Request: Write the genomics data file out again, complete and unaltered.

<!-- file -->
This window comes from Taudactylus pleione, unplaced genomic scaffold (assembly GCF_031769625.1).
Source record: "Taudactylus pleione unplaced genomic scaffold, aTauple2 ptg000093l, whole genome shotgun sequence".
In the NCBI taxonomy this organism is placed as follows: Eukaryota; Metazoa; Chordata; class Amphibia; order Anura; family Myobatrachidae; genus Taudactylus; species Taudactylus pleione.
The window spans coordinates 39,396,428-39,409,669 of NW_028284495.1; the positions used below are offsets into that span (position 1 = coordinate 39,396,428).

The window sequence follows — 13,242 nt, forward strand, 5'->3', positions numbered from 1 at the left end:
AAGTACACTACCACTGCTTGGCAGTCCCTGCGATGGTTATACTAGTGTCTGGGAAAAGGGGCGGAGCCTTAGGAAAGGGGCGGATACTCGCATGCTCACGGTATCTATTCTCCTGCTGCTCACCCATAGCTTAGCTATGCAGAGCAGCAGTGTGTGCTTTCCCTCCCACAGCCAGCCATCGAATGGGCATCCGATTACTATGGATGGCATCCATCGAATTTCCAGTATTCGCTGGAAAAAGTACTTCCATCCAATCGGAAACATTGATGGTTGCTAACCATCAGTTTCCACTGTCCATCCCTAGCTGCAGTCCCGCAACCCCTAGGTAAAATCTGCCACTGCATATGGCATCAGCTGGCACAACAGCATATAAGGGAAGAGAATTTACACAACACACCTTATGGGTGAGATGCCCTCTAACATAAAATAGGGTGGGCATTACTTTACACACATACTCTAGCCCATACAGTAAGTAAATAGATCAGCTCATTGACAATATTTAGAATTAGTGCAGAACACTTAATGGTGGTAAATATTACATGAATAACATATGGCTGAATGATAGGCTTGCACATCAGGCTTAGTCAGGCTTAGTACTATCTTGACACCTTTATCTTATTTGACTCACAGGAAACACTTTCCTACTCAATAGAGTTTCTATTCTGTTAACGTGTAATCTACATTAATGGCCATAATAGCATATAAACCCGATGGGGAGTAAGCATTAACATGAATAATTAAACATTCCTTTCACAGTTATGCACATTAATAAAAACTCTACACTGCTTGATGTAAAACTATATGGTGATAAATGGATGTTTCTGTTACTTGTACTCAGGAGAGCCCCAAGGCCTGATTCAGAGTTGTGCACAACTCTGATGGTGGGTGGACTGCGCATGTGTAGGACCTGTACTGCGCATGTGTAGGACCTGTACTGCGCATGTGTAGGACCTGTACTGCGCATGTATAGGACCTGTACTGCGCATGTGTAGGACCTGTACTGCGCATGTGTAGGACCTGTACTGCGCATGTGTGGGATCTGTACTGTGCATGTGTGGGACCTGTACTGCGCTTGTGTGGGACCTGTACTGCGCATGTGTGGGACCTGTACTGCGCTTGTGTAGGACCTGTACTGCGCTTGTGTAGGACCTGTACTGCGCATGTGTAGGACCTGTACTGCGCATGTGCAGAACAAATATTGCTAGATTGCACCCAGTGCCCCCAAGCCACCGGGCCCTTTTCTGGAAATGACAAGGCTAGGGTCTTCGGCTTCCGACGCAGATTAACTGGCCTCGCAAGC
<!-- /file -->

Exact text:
This window comes from Taudactylus pleione, unplaced genomic scaffold (assembly GCF_031769625.1).
Source record: "Taudactylus pleione unplaced genomic scaffold, aTauple2 ptg000093l, whole genome shotgun sequence".
In the NCBI taxonomy this organism is placed as follows: Eukaryota; Metazoa; Chordata; class Amphibia; order Anura; family Myobatrachidae; genus Taudactylus; species Taudactylus pleione.
The window spans coordinates 39,396,428-39,409,669 of NW_028284495.1; the positions used below are offsets into that span (position 1 = coordinate 39,396,428).

The window sequence follows — 13,242 nt, forward strand, 5'->3', positions numbered from 1 at the left end:
AAGTACACTACCACTGCTTGGCAGTCCCTGCGATGGTTATACTAGTGTCTGGGAAAAGGGGCGGAGCCTTAGGAAAGGGGCGGATACTCGCATGCTCACGGTATCTATTCTCCTGCTGCTCACCCATAGCTTAGCTATGCAGAGCAGCAGTGTGTGCTTTCCCTCCCACAGCCAGCCATCGAATGGGCATCCGATTACTATGGATGGCATCCATCGAATTTCCAGTATTCGCTGGAAAAAGTACTTCCATCCAATCGGAAACATTGATGGTTGCTAACCATCAGTTTCCACTGTCCATCCCTAGCTGCAGTCCCGCAACCCCTAGGTAAAATCTGCCACTGCATATGGCATCAGCTGGCACAACAGCATATAAGGGAAGAGAATTTACACAACACACCTTATGGGTGAGATGCCCTCTAACATAAAATAGGGTGGGCATTACTTTACACACATACTCTAGCCCATACAGTAAGTAAATAGATCAGCTCATTGACAATATTTAGAATTAGTGCAGAACACTTAATGGTGGTAAATATTACATGAATAACATATGGCTGAATGATAGGCTTGCACATCAGGCTTAGTCAGGCTTAGTACTATCTTGACACCTTTATCTTATTTGACTCACAGGAAACACTTTCCTACTCAATAGAGTTTCTATTCTGTTAACGTGTAATCTACATTAATGGCCATAATAGCATATAAACCCGATGGGGAGTAAGCATTAACATGAATAATTAAACATTCCTTTCACAGTTATGCACATTAATAAAAACTCTACACTGCTTGATGTAAAACTATATGGTGATAAATGGATGTTTCTGTTACTTGTACTCAGGAGAGCCCCAAGGCCTGATTCAGAGTTGTGCACAACTCTGATGGTGGGTGGACTGCGCATGTGTAGGACCTGTACTGCGCATGTGTAGGACCTGTACTGCGCATGTGTAGGACCTGTACTGCGCATGTATAGGACCTGTACTGCGCATGTGTAGGACCTGTACTGCGCATGTGTAGGACCTGTACTGCGCATGTGTGGGATCTGTACTGTGCATGTGTGGGACCTGTACTGCGCTTGTGTGGGACCTGTACTGCGCATGTGTGGGACCTGTACTGCGCTTGTGTAGGACCTGTACTGCGCTTGTGTAGGACCTGTACTGCGCATGTGTAGGACCTGTACTGCGCATGTGCAGAACAAATATTGCTAGATTGCACCCAGTGCCCCCAAGCCACCGGGCCCTTTTCTGGAAATGACAAGGCTAGGGTCTTCGGCTTCCGACGCAGATTAACTGGCCTCGCAAGC